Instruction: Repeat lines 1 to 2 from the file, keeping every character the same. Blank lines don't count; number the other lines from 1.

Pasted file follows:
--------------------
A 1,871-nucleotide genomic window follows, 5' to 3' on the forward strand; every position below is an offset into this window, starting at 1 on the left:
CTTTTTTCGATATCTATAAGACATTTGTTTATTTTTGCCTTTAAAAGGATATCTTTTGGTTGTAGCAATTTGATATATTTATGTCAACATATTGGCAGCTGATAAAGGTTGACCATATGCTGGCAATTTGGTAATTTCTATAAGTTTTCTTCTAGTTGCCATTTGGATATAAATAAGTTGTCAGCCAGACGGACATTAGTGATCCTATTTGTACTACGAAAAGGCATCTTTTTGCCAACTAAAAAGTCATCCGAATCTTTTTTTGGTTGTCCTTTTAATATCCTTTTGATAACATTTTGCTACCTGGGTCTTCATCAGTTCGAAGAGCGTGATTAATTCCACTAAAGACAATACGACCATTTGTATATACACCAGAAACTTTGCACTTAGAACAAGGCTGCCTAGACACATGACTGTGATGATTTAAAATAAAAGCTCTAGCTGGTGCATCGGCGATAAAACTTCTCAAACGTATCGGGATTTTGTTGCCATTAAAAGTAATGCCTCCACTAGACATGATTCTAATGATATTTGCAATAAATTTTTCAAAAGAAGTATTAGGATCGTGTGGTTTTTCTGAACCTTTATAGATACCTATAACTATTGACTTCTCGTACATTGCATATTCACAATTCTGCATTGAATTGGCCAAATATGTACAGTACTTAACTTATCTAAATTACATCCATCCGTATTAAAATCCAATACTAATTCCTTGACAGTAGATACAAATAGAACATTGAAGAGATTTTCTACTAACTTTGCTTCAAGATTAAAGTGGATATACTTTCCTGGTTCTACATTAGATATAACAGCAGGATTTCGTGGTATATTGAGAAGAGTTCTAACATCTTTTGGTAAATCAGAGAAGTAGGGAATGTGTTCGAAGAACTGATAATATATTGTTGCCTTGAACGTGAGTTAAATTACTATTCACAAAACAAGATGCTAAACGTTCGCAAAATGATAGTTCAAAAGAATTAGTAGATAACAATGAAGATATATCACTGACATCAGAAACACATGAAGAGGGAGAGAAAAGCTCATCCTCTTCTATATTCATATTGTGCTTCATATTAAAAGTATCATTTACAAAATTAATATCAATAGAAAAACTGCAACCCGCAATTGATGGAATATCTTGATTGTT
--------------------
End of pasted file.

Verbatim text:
A 1,871-nucleotide genomic window follows, 5' to 3' on the forward strand; every position below is an offset into this window, starting at 1 on the left:
CTTTTTTCGATATCTATAAGACATTTGTTTATTTTTGCCTTTAAAAGGATATCTTTTGGTTGTAGCAATTTGATATATTTATGTCAACATATTGGCAGCTGATAAAGGTTGACCATATGCTGGCAATTTGGTAATTTCTATAAGTTTTCTTCTAGTTGCCATTTGGATATAAATAAGTTGTCAGCCAGACGGACATTAGTGATCCTATTTGTACTACGAAAAGGCATCTTTTTGCCAACTAAAAAGTCATCCGAATCTTTTTTTGGTTGTCCTTTTAATATCCTTTTGATAACATTTTGCTACCTGGGTCTTCATCAGTTCGAAGAGCGTGATTAATTCCACTAAAGACAATACGACCATTTGTATATACACCAGAAACTTTGCACTTAGAACAAGGCTGCCTAGACACATGACTGTGATGATTTAAAATAAAAGCTCTAGCTGGTGCATCGGCGATAAAACTTCTCAAACGTATCGGGATTTTGTTGCCATTAAAAGTAATGCCTCCACTAGACATGATTCTAATGATATTTGCAATAAATTTTTCAAAAGAAGTATTAGGATCGTGTGGTTTTTCTGAACCTTTATAGATACCTATAACTATTGACTTCTCGTACATTGCATATTCACAATTCTGCATTGAATTGGCCAAATATGTACAGTACTTAACTTATCTAAATTACATCCATCCGTATTAAAATCCAATACTAATTCCTTGACAGTAGATACAAATAGAACATTGAAGAGATTTTCTACTAACTTTGCTTCAAGATTAAAGTGGATATACTTTCCTGGTTCTACATTAGATATAACAGCAGGATTTCGTGGTATATTGAGAAGAGTTCTAACATCTTTTGGTAAATCAGAGAAGTAGGGAATGTGTTCGAAGAACTGATAATATATTGTTGCCTTGAACGTGAGTTAAATTACTATTCACAAAACAAGATGCTAAACGTTCGCAAAATGATAGTTCAAAAGAATTAGTAGATAACAATGAAGATATATCACTGACATCAGAAACACATGAAGAGGGAGAGAAAAGCTCATCCTCTTCTATATTCATATTGTGCTTCATATTAAAAGTATCATTTACAAAATTAATATCAATAGAAAAACTGCAACCCGCAATTGATGGAATATCTTGATTGTT